State of PH Nutritional Policies

by Angel Grace D. Untalan, AUGUST 2022

Since the passage of Presidential Decree No. 491, s. 1974, no inkling of change may be distinguished from the initial rationale of its enactment. 

A plain reading of its first few clauses show that malnutrition still affects millions of people. 

Studies remain indicative that malnutrition is the leading vulnerability present among infants, young children, pregnant women, and nursing mothers. 

Through this enabling law, a National Nutrition Council was established to act on its mandate of formulating an integrated national program on nutrition 

The Council is also tasked to supervise the implementation of the government’s integrated Philippine Food and Nutrition Program. 

At present, institutionalized programs and laws concerning nutrition include R.A. No. 11148 (An Act Scaling Up the National and Local Health and Nutrition Programs Through a Strengthened Integrated Strategy for Maternal, Neonatal, Child Health and Nutrition in the First One Thousand (1,000) Days Of Life), R.A. No. 11037 (An Act Institutionalizing A National Feeding Program for Undernourished Children in Public Day Care, Kindergarten and Elementary Schools to Combat Hunger and Undernutrition Among Filipino Children), and R.A. No. 10862 (An Act Regulating the Practice of Nutrition and Dietetics in the Philippines), among others.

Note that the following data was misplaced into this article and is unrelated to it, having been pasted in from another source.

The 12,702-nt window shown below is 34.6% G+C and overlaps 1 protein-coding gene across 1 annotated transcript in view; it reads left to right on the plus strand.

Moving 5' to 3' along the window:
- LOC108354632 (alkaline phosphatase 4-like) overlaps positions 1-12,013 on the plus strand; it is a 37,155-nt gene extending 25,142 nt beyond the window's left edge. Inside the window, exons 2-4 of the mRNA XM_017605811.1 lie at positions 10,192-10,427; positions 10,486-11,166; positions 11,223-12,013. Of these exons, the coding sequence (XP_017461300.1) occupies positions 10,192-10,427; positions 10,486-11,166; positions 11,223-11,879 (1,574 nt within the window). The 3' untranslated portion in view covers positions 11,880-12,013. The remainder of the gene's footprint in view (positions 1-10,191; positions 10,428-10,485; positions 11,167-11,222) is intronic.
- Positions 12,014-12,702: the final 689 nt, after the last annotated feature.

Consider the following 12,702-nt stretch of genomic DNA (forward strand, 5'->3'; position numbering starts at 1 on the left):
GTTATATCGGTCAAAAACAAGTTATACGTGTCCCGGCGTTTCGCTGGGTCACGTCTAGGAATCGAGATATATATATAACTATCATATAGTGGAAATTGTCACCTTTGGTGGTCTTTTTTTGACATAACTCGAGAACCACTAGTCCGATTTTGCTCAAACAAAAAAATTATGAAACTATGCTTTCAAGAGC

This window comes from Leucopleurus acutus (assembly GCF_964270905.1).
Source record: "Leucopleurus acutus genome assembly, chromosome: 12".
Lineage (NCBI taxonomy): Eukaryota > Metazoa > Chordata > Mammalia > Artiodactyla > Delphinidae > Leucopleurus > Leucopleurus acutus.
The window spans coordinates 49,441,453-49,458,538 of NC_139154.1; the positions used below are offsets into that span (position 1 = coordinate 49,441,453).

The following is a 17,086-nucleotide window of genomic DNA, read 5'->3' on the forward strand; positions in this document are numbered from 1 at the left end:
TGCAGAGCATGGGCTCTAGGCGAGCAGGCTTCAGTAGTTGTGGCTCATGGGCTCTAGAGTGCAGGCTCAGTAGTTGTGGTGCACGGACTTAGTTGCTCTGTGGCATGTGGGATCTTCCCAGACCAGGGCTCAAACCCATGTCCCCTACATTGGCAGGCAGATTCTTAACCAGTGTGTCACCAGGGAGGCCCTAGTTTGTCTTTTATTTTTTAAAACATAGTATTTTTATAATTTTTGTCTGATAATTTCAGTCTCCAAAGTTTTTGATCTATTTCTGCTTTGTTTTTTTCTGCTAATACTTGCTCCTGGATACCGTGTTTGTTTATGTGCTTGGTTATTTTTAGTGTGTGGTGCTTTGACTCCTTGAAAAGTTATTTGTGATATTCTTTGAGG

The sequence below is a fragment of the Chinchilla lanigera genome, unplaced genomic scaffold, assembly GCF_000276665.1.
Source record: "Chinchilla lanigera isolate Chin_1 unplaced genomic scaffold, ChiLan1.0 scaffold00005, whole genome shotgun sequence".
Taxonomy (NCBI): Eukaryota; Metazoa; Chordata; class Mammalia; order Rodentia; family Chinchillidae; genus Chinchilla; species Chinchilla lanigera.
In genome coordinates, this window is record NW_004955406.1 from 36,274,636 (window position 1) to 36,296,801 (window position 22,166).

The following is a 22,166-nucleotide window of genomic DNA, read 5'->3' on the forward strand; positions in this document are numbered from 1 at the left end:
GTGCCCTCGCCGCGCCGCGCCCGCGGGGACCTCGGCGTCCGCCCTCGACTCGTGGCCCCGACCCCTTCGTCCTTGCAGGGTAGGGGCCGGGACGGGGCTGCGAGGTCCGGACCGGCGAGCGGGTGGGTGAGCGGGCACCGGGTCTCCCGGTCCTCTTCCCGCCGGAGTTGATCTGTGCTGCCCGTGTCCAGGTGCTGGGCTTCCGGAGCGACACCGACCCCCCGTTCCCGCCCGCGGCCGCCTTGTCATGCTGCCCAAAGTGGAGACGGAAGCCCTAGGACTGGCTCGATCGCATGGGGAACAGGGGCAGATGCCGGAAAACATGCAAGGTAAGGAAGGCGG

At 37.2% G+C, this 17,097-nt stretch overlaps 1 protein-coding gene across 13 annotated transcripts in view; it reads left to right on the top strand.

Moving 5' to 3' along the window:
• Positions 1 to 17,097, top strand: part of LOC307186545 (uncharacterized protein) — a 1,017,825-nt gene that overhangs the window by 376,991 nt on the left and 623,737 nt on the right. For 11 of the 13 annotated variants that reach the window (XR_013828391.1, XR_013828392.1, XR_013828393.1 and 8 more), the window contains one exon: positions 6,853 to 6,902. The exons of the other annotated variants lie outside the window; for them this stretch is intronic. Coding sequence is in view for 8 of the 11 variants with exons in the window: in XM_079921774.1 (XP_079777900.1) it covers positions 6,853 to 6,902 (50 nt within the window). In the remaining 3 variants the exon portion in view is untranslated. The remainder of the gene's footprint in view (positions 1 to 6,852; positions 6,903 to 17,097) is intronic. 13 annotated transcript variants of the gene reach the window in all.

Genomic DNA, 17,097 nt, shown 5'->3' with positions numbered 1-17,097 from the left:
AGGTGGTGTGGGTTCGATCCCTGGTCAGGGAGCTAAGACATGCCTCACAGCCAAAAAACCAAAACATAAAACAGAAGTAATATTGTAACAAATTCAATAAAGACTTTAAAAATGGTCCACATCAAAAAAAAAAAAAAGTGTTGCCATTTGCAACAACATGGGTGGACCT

The Constitution, no less, upholds the right to health as a fundamental right guaranteed by the State. 

Nutritional concerns, defined. 

Undernutrition, for one, is considered a result of inadequate food intake in terms of either quantity or quality, poor utilization of nutrients due to infections or other illnesses, or a combination of these immediate causes. 

Malnutrition, on the other hand, refers to both undernutrition caused by deficiencies and overnutrition caused by unbalanced diets that involve consuming too many calories, among others.